9. Chris Langston // February 27, 2018 at 2:00 PM // Reply

    I think vinyl is awesome the covers and to be able to it the needle in the groove ya know !😀

  10. I can tell everyone that, while I do not need a stroboscope, scratching or detachable headshell, my Technics 1210 beats every other TT I have ever had (incl. a venerable Thorens). And, it does not need a belt that always slips, needs yearly replacement and never rotates rock solid…

  11. Steven I Bennett // February 27, 2018 at 1:44 PM // Reply

    well I have to disagree with this article completely and the reason being is here in Houston the half price bookstore which normally sells vinyl for very very cheap prices has all of a sudden jacked up the prices of their vinyl in the store to Heights I’ve never seen before I’m talkin vinyl above $20 or more and in some instances 40 50 and $60 depending on the artist so where are they getting this information from is beyond me with vinyl is not dead it’s alive and well and living in and being charged outrageous prices

  12. Well I am 52 and I have owned 4 turntables in my life so its not like you keep buying them, though I did buy a new ClearAudio Performance DC this year, I would say I have a lot of hi-res digital and vinyl and CD’s and it depends on the recording and how it was mastered I have some LPs that sound stellar, likewise awesome FLAC & DSD and some albums like Bowies’ Blackstar that you would be hard pressed to tell the difference between the LP and the Hi Res files. Just enjoy the music, vinyl isn’t dead, but I think we consume music in so many ways its more difficult to follow the trends.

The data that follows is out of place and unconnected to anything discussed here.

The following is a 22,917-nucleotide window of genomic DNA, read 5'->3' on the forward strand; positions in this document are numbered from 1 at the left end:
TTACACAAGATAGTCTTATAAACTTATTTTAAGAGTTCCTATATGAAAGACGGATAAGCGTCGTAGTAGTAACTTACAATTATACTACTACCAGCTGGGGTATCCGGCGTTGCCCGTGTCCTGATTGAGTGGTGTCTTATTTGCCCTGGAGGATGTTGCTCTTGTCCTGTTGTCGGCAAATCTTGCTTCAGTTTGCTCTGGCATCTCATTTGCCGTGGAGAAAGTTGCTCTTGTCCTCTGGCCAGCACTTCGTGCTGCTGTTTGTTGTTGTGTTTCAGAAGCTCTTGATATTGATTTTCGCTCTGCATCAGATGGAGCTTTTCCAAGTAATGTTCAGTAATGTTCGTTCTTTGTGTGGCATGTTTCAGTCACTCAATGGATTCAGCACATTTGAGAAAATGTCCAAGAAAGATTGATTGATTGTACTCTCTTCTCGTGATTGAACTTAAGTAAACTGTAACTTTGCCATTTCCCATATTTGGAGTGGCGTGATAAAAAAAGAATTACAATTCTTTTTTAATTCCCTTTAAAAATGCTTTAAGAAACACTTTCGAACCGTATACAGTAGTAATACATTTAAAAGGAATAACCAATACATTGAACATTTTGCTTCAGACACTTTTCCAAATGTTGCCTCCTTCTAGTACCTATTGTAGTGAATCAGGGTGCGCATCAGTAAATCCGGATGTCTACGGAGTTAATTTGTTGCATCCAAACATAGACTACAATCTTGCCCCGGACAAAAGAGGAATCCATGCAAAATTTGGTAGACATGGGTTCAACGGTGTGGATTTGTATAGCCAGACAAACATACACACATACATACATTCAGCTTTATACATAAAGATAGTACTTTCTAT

13. 33 years young and already buying albums on vinyl for 100 USD each. Somehow the ‘virus’ and this catching headline found me.

  14. Danny Hoffman // February 27, 2018 at 6:33 AM // Reply

    Ah yes, all those people who buy a cheap turntable and cartridge with a cheap built in phono preamp, and then play back vinyl sourced from a digital master and tell us how much better their “vinyls” sound than digital.